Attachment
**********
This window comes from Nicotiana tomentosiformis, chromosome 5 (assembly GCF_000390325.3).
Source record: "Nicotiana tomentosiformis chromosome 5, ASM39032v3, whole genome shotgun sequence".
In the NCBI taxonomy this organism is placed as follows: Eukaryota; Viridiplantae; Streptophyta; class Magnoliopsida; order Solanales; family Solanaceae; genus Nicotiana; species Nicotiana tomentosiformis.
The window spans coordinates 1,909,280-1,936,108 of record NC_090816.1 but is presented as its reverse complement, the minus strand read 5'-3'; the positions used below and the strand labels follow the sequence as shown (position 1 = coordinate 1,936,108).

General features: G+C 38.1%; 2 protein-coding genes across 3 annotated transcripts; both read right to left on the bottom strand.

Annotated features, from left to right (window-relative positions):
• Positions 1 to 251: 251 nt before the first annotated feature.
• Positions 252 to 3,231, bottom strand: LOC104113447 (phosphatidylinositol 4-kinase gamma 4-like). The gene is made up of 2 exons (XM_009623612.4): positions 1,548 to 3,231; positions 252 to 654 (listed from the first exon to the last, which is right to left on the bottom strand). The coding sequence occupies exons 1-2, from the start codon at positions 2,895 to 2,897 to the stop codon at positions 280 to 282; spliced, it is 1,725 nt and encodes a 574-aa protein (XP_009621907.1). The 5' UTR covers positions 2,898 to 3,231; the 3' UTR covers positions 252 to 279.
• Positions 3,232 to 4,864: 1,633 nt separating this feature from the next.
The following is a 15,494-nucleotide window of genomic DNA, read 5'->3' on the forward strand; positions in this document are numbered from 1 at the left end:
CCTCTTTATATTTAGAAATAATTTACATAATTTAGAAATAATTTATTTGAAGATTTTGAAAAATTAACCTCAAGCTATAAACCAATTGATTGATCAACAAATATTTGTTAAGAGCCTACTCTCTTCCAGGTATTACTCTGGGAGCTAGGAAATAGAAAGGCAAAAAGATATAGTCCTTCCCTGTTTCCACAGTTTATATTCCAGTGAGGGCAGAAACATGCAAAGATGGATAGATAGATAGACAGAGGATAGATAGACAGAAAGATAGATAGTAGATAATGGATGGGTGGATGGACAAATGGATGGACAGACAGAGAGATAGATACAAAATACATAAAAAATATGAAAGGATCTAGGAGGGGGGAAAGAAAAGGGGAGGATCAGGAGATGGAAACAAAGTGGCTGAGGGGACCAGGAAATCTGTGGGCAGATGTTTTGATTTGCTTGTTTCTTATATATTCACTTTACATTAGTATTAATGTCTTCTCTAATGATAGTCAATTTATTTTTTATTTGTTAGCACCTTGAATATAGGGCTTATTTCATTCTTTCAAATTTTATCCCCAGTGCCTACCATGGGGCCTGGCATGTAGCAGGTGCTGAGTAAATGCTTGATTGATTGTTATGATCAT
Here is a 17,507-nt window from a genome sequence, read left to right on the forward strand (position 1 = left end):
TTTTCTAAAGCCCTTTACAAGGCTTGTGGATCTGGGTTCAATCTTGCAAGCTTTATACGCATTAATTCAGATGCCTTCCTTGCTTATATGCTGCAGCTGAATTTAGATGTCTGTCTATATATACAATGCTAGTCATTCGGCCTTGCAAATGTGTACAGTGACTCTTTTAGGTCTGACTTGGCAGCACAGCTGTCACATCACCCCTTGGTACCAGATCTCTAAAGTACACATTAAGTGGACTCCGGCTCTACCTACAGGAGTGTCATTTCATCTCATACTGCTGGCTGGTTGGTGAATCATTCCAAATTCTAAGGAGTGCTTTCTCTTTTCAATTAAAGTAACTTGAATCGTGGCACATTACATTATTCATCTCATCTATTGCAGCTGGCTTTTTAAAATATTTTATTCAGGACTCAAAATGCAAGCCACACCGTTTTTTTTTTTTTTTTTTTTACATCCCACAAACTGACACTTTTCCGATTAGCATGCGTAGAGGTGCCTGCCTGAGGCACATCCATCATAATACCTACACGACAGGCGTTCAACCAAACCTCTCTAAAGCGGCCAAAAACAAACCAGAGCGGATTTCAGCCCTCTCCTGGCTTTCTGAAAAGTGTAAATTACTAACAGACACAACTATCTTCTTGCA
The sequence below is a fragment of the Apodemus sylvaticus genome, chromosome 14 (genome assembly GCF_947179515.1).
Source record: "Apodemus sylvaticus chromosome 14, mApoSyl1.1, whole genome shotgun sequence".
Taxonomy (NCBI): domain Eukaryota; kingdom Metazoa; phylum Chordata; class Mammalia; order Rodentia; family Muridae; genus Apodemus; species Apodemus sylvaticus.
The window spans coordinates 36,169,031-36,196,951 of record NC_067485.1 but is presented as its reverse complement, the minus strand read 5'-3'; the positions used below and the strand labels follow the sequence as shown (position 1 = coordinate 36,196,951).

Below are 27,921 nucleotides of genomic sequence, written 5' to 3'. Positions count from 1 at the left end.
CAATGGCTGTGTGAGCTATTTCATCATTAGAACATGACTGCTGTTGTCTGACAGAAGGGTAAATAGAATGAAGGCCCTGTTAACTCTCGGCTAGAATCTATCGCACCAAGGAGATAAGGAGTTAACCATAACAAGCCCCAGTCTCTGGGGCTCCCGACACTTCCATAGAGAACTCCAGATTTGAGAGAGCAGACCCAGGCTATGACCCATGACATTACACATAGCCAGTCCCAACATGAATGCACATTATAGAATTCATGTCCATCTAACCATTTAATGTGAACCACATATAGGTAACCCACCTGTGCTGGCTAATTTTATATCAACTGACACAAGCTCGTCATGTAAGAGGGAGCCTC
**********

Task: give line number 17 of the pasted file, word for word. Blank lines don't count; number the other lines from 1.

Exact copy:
The window spans coordinates 36,169,031-36,196,951 of record NC_067485.1 but is presented as its reverse complement, the minus strand read 5'-3'; the positions used below and the strand labels follow the sequence as shown (position 1 = coordinate 36,196,951).